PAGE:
50.50

Apply for a 2020 data journalism fellowship focused on women’s and LGBTIQ rights

Join our Tracking the Backlash investigative project for six months and sharpen your data journalism skills. Deadline: Sunday 16 February 2020.

Claire Provost author pic
Lydia Namubiru Claire Provost
27 January 2020, 2.24pm
Flickr/Medialab Katowice. CC BY 2.0. Some rights reserved.

openDemocracy’s Tracking the Backlash project is excited to announce a six-month, full-time data journalism fellowship starting in March 2020. Working closely with our editors, the fellow will focus on applying data journalism and other investigative reporting techniques to special projects tracking organised opposition to women’s and LGBTIQ rights across the world.

The fellow will be paid a stipend of $2,100 per month and will be expected to dedicate 40 hours a week to related research, reporting, data entry, data analysis and other tasks for at least two major investigative projects. Throughout the fellowship, they will receive ongoing mentorship and supervision on data and investigative skills and will be invited to attend special training workshops.

We’re looking for applications from journalists who want to gain experience working with data in investigations – or from researchers with experience in data entry and analysis who want to gain experience in journalism. Data journalism is a specialised skill and you will get more out of this opportunity if you have some experience in storytelling or research. Previous work experience of 3-5 years is therefore preferred, but we will consider applications in their entirety.

The fellow can be based anywhere in the world with reliable internet access though we particularly encourage applications from women and LGBTIQ people living in East Africa as well as Central Asia, Eastern Europe, and the South Caucasus, which are regions where Tracking the Backlash is expanding.

To apply:

If you have any questions about this opportunity, please email [email protected], including “Questions about 2020 data journalism fellowship” in the subject line of your message.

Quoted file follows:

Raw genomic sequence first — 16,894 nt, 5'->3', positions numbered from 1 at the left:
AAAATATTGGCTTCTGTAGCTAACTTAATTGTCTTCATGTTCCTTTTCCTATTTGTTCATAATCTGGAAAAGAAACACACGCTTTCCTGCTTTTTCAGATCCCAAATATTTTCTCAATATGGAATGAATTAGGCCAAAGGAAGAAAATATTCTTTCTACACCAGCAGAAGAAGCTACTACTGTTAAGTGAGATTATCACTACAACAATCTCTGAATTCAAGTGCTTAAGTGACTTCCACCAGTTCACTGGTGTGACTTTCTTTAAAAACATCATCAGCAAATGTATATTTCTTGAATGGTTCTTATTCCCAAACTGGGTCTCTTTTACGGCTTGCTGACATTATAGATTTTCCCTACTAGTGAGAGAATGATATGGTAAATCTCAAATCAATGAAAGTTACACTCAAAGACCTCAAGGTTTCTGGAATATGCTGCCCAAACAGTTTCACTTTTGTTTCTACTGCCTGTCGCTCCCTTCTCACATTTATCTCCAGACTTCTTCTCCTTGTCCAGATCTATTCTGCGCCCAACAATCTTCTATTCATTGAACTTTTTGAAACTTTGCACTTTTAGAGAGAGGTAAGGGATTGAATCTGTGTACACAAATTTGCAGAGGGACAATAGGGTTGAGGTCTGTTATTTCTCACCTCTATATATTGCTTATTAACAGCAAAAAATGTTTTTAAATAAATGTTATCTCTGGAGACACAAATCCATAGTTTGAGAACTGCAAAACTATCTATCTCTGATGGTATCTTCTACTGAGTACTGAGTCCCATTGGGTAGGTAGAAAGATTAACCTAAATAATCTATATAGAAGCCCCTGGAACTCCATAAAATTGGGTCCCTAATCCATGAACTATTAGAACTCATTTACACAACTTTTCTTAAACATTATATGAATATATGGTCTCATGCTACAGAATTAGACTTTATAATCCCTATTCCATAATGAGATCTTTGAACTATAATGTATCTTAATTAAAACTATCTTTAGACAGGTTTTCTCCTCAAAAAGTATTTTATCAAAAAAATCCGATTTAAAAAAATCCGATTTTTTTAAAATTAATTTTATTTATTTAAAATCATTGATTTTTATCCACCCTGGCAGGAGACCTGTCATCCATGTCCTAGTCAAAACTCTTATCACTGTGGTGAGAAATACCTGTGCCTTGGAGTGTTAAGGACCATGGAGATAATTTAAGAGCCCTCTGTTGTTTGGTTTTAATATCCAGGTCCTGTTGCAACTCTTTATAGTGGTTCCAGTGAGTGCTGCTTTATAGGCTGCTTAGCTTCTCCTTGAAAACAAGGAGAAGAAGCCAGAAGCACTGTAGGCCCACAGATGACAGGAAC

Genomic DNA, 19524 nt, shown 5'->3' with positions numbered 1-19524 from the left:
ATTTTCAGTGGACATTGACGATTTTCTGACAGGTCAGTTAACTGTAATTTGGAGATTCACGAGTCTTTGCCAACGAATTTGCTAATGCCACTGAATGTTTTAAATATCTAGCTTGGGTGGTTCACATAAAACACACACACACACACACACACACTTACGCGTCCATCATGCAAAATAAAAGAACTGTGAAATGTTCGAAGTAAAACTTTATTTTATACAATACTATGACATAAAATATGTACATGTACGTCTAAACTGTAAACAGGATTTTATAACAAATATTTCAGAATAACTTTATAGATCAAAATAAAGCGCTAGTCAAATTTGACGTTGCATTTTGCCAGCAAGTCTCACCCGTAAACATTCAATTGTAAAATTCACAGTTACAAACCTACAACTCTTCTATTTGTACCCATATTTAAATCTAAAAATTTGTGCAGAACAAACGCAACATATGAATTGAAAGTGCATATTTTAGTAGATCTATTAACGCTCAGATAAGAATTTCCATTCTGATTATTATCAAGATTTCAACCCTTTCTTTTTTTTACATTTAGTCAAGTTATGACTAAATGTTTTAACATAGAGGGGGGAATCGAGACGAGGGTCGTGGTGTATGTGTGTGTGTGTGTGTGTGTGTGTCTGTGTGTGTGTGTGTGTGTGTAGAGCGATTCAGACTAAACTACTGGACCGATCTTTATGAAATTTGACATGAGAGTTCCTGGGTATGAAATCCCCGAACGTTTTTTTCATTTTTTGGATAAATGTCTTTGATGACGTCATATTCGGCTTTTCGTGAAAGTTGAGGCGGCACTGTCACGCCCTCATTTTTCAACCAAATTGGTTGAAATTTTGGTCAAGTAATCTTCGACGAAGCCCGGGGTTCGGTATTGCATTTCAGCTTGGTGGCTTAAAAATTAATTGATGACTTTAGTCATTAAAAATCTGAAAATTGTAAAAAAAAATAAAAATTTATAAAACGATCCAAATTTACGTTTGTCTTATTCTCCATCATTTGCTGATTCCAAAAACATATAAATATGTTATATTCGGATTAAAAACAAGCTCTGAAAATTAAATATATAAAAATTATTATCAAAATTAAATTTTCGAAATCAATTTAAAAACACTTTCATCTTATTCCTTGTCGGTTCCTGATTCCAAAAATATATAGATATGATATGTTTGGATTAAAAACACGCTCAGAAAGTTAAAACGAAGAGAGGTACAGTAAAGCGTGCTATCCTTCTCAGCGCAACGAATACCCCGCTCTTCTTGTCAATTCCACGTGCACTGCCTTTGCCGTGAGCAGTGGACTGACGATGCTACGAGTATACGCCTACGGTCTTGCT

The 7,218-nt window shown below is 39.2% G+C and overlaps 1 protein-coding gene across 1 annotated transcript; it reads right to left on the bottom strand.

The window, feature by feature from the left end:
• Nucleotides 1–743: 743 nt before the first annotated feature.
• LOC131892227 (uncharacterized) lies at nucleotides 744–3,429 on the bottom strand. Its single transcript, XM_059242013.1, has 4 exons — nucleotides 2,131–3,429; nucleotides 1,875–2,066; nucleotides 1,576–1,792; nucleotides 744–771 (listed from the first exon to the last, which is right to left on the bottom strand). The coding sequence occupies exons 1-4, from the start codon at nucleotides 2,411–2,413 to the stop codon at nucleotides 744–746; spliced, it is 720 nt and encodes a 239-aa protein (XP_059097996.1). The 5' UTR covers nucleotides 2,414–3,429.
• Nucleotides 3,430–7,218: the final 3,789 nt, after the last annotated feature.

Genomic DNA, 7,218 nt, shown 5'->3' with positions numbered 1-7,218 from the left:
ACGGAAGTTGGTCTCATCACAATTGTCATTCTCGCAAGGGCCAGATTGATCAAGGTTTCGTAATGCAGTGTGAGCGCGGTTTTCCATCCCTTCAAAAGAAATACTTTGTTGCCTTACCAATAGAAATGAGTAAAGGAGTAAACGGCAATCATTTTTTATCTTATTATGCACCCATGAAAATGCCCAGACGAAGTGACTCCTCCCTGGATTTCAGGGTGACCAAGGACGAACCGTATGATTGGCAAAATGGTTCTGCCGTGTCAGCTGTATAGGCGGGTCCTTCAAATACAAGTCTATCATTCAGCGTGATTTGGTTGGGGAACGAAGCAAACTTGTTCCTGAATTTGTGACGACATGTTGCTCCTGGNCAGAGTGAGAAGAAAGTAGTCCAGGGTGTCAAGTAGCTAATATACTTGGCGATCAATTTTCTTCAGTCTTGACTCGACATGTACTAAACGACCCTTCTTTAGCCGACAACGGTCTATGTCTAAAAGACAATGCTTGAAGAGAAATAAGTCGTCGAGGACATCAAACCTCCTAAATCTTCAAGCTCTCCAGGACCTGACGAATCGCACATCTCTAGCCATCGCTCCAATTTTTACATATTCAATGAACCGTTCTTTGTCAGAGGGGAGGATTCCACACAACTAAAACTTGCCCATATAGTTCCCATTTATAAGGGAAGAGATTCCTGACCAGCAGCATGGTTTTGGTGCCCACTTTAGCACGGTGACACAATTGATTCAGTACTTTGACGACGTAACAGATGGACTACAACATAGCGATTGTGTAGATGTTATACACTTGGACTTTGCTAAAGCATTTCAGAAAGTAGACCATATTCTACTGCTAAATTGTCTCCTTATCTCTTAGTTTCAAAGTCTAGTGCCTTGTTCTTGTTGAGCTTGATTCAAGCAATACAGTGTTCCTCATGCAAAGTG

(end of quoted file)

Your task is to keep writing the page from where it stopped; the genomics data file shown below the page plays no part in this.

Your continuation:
Should we allow artificial intelligence to manage migration?

How is artificial intelligence being used in governing migration? What are the risks and opportunities that the emerging technology raises for both the state and the individual crossing a country’s borders?

Ryerson University’s Canada Excellence Research Chair in Migration and Integration and openDemocracy have teamed up to host this free live discussion on 15 April at 5pm UK time/12pm EDT.

Hear from:

Ana Beduschi Associate professor of law, University of Exeter

Hilary Evans Cameron Assistant professor, faculty of law, Ryerson University

Patrick McEvenue Senior director, Strategic Policy Branch, Immigration, Refugees and Citizenship Canada

Chair: Lucia Nalbandian Researcher, CERC Migration, Ryerson University

Get 50.50 emails Gender and social justice, in your inbox. Sign up to receive openDemocracy 50.50's monthly email newsletter.

Comments

We encourage anyone to comment, please consult the oD commenting guidelines if you have any questions.
Audio available Bookmark Check Language Close Comments Download Facebook Link Email Newsletter Newsletter Play Print Share Twitter Youtube Search Instagram WhatsApp yourData